The NRA Carry Guard, the National Rifle Association’s new concealed carry training and insurance program, was officially introduced back in April ahead of its annual meetings. Now, we’re seeing some interesting news regarding the training courses being offered.

The “Level One” program specifically prohibits the use of revolvers and 1911s as one’s “primary firearm,” The Firearm Blog reported. Here’s the actual quote from the NRA Carry Guard website:

*NOTE: NRA Carry Guard Level One is designed for training with a semi-automatic handgun (Glock 19/17, Sig P226/P228 or equivalent). We will not allow revolvers or 1911s as your primary firearm in this class.

The decision to ban revolvers and 1911s as a primary gun has raised eyebrows among some, given the popularity of those platforms for concealed carry. You are, however, allowed to use a 1911 or a revolver as a backup gun during the Level One class, the NRA says:

You should bring a secondary firearm that you carry concealed, as well as a holster for such. We will run the course with a primary carry weapon and then run a course of fire with a secondary or back-up gun to evaluate the differences. Please bring at least 40 rounds of ammo appropriate for your carry firearm for this portion of the class. Revolvers, 1911s and/or subcompacts can be used for this portion of the class.

A three-day class that costs $850 per person, the NRA Carry Guard Level One program covers everything from the fundamentals (stance, grip, holster draw, sight alignment, trigger press, recoil management, follow through) and live-fire progression drills to combat and tactical reloads; drawing from a holster; low light/no light shooting; treating malfunctions; safety awareness; reloading while holding a light; key concealed carry components; carry locations (waist, ankle, purse, etc.); and real world scenario training (airsoft scenarios).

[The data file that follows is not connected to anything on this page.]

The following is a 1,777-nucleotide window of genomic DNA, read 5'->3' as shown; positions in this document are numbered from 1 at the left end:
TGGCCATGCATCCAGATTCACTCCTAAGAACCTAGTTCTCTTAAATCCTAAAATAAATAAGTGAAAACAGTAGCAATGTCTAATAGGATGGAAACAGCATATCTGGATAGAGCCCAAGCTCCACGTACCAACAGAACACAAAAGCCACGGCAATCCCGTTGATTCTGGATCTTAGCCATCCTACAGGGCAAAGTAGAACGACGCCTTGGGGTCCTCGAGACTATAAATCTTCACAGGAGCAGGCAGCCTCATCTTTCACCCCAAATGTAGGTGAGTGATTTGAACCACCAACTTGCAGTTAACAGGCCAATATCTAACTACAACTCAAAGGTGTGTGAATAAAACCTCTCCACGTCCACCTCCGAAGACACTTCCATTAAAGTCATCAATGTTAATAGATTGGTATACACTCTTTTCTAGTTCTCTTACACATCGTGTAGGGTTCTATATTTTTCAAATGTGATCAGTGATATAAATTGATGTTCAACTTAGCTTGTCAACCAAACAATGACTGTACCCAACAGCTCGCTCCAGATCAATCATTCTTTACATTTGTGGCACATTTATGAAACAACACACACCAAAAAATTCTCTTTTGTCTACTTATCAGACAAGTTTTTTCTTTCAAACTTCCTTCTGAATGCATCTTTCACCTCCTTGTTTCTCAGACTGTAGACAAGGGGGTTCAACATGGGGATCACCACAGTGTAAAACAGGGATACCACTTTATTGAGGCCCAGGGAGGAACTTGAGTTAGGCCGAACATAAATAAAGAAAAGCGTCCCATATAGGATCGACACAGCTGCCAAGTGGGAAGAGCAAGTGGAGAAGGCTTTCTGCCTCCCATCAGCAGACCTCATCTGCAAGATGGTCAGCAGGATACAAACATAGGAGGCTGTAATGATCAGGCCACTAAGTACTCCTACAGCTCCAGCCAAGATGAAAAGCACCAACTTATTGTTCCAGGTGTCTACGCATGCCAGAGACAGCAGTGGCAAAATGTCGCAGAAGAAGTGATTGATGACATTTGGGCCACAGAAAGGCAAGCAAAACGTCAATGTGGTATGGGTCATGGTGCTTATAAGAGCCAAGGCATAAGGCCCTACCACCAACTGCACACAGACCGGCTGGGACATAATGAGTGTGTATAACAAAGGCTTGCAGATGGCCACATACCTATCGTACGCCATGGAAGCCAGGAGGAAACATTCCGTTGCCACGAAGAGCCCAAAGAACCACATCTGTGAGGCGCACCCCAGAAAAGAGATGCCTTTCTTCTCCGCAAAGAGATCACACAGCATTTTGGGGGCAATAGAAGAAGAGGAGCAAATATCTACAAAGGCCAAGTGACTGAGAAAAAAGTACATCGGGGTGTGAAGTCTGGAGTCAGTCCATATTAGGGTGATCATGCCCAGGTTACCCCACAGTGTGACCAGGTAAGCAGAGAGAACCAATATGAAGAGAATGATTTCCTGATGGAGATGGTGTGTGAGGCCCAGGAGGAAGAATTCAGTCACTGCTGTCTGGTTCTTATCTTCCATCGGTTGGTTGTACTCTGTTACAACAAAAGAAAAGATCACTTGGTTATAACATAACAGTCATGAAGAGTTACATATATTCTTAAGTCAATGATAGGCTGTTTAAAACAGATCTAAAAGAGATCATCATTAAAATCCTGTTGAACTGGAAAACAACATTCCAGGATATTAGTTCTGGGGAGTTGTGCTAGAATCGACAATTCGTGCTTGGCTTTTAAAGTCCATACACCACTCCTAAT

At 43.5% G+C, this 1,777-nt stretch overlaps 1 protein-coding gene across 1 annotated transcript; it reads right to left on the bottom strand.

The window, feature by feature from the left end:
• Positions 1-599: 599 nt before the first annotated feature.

Meanwhile, as the Truth About Guns points out, the United States Concealed Carry Association—which offers its own concealed carry and insurance program and was controversially disinvited from the NRA Annual Meetings—recently announced it would be teaming up with the Personal Defense Network (PDN) to offer more nationwide training opportunities to its members.

Below, check out videos hyping both the NRA Carry Guard and the USCCA and PDN partnership.

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